5 Reasons Guys Over 40 Should Try HIIT Training

If all you know about high-intensity interval training (HIIT) comes from what you’ve seen on YouTube videos, fitness influencer Instagram accounts, or overpriced boutique gym concepts, you might be under the impression that HIIT is a young man’s game. Hill sprints, box jumps, and kettlebell snatches can be great exercises for burning fat in short workouts, but they’re not always appropriate for guys who have a few miles on their joints.

Fortunately, HIIT can include virtually any exercise you like to do, and workouts can be modified to help you get stronger, leaner, and better conditioned at any age. Gerren Liles, creator of the Men’s Health High-Power HIIT program on the All Out Studio app, knows this better than anyone. Though he began weight training in high school, he avoided cardio and trained like a bodybuilder. He got big alright—but not healthy. “I was diagnosed as pre-diabetic,” he says, “and I was only in my early thirties.”

Men’s Health


Liles hired a trainer and cleaned up his diet. He fell in love with fitness so much that he became a personal trainer and NASM certified in 2009. He started taking group fitness classes to gain experience and network with other trainers, and that’s when he discovered HIIT. Now, at age 43, Liles competes in Spartan races, and says HIIT plays a big role in the training he does to prepare for them. “I still take HIIT classes,” Liles says, “to keep up my explosiveness and endurance.” Liles performs two to three days of HIIT per week, and another two to three days of pure strength training.

Liles created exclusive HIIT workouts just for Men’s Health on the All Out Studio app. You can even try one of his full workouts from the program on our site. Here’s how he convinces guys over 40 not to fear HIIT, and how to make it work in their training.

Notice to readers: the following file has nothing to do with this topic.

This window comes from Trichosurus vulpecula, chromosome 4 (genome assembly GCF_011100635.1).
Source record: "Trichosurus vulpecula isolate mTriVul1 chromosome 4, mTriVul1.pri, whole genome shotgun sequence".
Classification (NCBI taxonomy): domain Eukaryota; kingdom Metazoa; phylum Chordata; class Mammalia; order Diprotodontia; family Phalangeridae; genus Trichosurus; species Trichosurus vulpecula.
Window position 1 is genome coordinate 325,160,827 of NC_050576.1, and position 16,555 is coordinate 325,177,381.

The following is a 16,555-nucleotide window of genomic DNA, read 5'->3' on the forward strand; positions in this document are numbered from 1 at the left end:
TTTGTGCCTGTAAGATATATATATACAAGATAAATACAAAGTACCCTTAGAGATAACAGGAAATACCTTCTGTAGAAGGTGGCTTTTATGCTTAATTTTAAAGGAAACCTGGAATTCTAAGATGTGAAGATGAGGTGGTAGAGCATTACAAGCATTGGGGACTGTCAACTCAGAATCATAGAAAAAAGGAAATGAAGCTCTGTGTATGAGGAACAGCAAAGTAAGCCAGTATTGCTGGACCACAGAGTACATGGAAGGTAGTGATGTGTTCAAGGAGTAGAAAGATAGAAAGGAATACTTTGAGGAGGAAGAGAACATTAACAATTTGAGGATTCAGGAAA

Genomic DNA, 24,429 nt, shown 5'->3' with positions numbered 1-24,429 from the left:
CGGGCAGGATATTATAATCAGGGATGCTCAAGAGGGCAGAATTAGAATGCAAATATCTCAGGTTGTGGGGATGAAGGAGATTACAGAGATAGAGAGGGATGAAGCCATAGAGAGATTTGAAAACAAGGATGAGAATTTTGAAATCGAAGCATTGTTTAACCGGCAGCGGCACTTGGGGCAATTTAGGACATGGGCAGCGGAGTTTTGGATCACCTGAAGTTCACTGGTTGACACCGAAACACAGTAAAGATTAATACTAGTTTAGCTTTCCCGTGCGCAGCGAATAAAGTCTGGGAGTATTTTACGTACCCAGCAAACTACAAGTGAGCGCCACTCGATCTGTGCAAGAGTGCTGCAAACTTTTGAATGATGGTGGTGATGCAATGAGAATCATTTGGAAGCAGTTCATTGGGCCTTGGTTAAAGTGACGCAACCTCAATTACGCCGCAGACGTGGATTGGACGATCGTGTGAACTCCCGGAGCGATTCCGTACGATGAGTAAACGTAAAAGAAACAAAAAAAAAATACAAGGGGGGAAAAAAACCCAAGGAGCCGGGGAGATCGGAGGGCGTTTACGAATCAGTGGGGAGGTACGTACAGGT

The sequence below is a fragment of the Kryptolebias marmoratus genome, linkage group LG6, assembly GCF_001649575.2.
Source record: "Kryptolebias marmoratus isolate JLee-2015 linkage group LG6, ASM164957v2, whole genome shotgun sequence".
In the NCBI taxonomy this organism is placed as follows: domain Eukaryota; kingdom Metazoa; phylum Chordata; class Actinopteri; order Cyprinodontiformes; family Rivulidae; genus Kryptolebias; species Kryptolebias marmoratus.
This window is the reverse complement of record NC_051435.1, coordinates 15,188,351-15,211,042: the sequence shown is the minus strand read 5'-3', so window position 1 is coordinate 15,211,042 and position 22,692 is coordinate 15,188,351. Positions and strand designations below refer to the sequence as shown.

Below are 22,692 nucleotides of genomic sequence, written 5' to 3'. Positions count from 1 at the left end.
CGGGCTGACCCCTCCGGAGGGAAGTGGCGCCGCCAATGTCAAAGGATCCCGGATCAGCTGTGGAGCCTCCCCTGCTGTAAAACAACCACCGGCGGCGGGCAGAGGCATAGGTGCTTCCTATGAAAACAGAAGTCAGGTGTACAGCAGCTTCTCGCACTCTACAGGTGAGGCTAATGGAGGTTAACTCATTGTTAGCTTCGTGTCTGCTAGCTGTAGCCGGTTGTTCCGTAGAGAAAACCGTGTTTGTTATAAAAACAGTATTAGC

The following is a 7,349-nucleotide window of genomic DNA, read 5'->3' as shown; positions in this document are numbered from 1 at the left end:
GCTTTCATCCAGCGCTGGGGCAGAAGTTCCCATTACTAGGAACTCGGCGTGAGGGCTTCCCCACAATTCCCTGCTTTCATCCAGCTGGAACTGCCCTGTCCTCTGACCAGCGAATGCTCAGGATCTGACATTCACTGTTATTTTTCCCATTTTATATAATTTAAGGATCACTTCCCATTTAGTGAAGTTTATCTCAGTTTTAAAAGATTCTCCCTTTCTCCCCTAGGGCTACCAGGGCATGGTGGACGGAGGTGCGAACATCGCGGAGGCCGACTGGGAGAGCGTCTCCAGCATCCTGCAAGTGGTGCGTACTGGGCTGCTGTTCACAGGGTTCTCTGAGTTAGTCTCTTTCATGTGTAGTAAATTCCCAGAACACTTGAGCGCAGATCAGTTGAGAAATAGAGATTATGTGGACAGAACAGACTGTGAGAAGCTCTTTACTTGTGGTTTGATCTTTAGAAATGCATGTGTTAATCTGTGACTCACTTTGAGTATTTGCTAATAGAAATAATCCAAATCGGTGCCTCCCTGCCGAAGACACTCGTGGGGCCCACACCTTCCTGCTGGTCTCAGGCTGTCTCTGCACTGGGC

5 Reasons You Should Do HIIT Even if You’re Over 40

Philip Friedman

1. HIIT saves time.

“Interval training means alternating short bursts of hard work and periods of light work, or rest,” says Liles. “You don’t work as long in a HIIT session as you do with steady-state cardio, but you work much harder.” A position statement from the American College of Sports Medicine (ACSM) confirms that, as a result, HIIT workouts tend to burn more calories than aerobic work—at least per minute of exercise.

That makes HIIT a great workout choice for busy fathers, those with erratic work schedules, or anyone else who has trouble making it to the gym or committing to a workout that requires upwards of an hour’s time investment. “You can do a solid HIIT routine in 15 minutes,” says Liles.

2. HIIT burns fat.

“It’s one of the most tried and true methods to assist in weight loss,” says Liles. “HIIT asks a lot more of your muscles than steady-state cardio, so it gets your heart rate higher.” Not only do you burn a lot of calories during the session, you’ll continue to burn them at a greater rate after the workout is over—an effect you don’t get from jogging on a treadmill.

The ACSM estimates that you can burn up to 15 percent more calories for two hours post-exercise, as your body works to recover from the intensity of the session. That means a 40-plus guy can actually get leaner while he’s driving, sleeping, reading, or watching TV (as long as he’s not eating a bag of potato chips during the show).